Duane MichalsEven now, when he thought of her, it was her body that he missed. He wanted to touch her. from Person to Person
 (1974)

Quite frankly, Michals’ frustrates the piss out of me. His work is always so goddamn in-fucking-scrutable.

Take this. As with many of his prints, it’s unrefined, sloppy. But it works. And the reason it works had to do with the presentation.

Michals’ tends to present his photographs as a series. He also frequently imposes inscriptions on the image which tend to hijack mere archetypal readings. The inscriptions read like crib notes to the artists more than the audience. Their hurried, seemingly off-the-cuff character enact a strange sort of alchemy wherein the weary, ailing aspects of the image become assets instead of liabilities. 

For example:

This photograph is one of 15 photographs in a series entitled Person to Person which invokes Lynchian account of a relationship’s dissolution. (It’s a little Lost Highway (in structure), a little Mulholland Dr. (in content).

The image I’ve featured is beautiful–in spite of not being on speaking terms with mid-tones. Yet, what’ s interesting is the way the text colors the image with a wistful resignation.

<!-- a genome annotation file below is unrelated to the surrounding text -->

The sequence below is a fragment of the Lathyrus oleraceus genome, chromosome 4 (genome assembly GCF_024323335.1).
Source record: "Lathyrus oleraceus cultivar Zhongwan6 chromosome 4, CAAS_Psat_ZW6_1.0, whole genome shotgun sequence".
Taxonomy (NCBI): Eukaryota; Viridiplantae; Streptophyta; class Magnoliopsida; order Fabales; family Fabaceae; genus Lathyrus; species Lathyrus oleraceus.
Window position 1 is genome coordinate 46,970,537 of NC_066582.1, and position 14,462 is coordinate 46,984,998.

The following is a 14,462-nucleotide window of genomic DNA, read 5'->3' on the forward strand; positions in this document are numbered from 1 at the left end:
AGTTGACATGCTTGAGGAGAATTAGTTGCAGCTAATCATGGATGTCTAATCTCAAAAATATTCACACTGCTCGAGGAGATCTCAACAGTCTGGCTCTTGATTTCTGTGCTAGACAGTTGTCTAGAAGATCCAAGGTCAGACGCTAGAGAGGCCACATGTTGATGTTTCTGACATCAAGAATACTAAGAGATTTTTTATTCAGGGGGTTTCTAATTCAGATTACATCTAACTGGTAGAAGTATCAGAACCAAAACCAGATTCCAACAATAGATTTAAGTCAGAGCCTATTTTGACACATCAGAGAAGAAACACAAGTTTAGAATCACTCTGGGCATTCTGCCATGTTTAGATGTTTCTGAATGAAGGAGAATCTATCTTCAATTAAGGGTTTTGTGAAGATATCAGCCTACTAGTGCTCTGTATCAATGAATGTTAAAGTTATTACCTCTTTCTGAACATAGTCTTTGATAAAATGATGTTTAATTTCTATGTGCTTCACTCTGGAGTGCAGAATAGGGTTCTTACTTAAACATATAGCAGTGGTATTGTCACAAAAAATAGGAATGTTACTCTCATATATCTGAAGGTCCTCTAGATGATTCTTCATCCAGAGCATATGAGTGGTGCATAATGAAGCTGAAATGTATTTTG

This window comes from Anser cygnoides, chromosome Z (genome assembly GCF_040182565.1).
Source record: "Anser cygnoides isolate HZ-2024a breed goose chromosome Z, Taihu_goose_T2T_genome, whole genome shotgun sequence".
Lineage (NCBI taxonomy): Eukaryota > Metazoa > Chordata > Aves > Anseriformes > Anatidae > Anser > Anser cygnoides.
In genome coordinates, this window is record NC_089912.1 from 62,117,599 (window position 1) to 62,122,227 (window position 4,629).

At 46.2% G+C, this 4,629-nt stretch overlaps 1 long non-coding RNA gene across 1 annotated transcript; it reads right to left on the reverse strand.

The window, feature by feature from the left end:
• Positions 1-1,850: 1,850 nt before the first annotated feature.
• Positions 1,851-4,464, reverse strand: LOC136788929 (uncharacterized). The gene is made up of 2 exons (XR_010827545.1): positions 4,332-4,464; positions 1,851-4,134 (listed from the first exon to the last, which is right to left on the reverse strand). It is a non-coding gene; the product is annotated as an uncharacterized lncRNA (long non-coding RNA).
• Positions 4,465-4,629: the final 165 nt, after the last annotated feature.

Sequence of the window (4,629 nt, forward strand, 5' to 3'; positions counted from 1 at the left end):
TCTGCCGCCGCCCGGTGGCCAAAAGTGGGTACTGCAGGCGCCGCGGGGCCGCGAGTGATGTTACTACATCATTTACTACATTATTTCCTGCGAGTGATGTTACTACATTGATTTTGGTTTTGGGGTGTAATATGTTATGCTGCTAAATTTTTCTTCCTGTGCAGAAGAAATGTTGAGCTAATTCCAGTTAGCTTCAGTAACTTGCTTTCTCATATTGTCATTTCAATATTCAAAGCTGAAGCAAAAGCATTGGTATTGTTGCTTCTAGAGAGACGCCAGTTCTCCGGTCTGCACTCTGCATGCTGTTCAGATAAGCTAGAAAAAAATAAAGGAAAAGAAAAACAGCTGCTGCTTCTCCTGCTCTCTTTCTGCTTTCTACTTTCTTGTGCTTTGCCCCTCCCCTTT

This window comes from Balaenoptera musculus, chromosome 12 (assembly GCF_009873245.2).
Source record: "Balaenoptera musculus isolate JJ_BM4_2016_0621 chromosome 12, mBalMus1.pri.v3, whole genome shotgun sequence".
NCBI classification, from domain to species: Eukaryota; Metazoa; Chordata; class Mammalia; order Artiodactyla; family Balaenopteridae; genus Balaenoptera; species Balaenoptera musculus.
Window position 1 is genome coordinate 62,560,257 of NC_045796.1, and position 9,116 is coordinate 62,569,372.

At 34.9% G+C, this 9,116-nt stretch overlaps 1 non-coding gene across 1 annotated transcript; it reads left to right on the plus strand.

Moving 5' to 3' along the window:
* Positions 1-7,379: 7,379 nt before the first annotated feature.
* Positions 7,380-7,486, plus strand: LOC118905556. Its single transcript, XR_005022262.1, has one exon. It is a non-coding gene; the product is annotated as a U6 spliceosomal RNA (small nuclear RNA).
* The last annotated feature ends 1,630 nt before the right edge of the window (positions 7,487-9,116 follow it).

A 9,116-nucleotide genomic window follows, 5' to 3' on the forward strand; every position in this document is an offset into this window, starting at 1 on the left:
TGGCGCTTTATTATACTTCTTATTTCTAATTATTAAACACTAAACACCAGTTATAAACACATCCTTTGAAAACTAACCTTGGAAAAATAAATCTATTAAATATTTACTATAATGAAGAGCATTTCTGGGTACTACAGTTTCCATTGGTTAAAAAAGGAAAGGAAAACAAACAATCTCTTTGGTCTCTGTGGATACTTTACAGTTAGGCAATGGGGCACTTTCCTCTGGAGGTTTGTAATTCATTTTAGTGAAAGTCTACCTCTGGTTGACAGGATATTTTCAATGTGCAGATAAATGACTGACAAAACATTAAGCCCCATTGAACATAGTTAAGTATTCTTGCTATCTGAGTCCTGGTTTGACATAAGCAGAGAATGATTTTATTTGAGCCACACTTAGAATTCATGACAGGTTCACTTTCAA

Without seeing another image: the words re-contectualize the photo so that the audience understands that they are envisioning the lover for which the ‘he’ pines. He misses her and wants to touch his lover’s body but cannot. Something happened and they are no longer together.

As you browse through the series, the basic narrative is clearly presented in each frame. And with each additional frame, the story is implicitly re-stated and more details are sussed out.

In the end, although I really don’t want to, I can’t help but like Michals. He’s the type that prefers the prospect of two marshmallows later to one now. But unlike the rest of us, he somehow always manages to have one now and two later.

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